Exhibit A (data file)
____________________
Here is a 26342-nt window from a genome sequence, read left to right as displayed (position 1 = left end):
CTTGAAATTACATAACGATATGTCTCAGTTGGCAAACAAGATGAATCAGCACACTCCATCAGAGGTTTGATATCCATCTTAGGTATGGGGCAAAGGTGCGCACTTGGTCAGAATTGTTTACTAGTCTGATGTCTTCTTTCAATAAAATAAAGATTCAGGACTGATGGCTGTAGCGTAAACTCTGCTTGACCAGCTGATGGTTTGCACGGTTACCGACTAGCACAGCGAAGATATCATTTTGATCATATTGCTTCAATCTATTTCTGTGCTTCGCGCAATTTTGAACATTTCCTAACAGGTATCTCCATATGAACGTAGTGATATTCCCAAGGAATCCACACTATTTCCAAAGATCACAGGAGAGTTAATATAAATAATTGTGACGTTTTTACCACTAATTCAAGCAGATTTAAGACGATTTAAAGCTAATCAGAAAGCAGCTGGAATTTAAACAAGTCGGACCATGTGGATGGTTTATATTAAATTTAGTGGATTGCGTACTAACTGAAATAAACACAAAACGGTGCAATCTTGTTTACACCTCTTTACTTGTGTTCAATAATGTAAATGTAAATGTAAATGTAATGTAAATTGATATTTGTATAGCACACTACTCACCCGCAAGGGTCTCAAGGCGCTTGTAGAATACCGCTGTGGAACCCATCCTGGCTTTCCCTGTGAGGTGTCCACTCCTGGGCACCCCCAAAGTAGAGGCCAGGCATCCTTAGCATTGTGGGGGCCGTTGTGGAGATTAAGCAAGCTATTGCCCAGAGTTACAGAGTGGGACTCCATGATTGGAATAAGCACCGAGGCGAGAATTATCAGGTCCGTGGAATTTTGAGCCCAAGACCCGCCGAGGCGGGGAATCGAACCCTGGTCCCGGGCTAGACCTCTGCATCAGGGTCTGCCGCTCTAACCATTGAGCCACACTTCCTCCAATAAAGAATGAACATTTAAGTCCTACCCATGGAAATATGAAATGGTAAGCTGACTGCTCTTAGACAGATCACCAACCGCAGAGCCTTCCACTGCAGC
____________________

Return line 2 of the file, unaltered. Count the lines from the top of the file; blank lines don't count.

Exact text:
CTTGAAATTACATAACGATATGTCTCAGTTGGCAAACAAGATGAATCAGCACACTCCATCAGAGGTTTGATATCCATCTTAGGTATGGGGCAAAGGTGCGCACTTGGTCAGAATTGTTTACTAGTCTGATGTCTTCTTTCAATAAAATAAAGATTCAGGACTGATGGCTGTAGCGTAAACTCTGCTTGACCAGCTGATGGTTTGCACGGTTACCGACTAGCACAGCGAAGATATCATTTTGATCATATTGCTTCAATCTATTTCTGTGCTTCGCGCAATTTTGAACATTTCCTAACAGGTATCTCCATATGAACGTAGTGATATTCCCAAGGAATCCACACTATTTCCAAAGATCACAGGAGAGTTAATATAAATAATTGTGACGTTTTTACCACTAATTCAAGCAGATTTAAGACGATTTAAAGCTAATCAGAAAGCAGCTGGAATTTAAACAAGTCGGACCATGTGGATGGTTTATATTAAATTTAGTGGATTGCGTACTAACTGAAATAAACACAAAACGGTGCAATCTTGTTTACACCTCTTTACTTGTGTTCAATAATGTAAATGTAAATGTAAATGTAATGTAAATTGATATTTGTATAGCACACTACTCACCCGCAAGGGTCTCAAGGCGCTTGTAGAATACCGCTGTGGAACCCATCCTGGCTTTCCCTGTGAGGTGTCCACTCCTGGGCACCCCCAAAGTAGAGGCCAGGCATCCTTAGCATTGTGGGGGCCGTTGTGGAGATTAAGCAAGCTATTGCCCAGAGTTACAGAGTGGGACTCCATGATTGGAATAAGCACCGAGGCGAGAATTATCAGGTCCGTGGAATTTTGAGCCCAAGACCCGCCGAGGCGGGGAATCGAACCCTGGTCCCGGGCTAGACCTCTGCATCAGGGTCTGCCGCTCTAACCATTGAGCCACACTTCCTCCAATAAAGAATGAACATTTAAGTCCTACCCATGGAAATATGAAATGGTAAGCTGACTGCTCTTAGACAGATCACCAACCGCAGAGCCTTCCACTGCAGC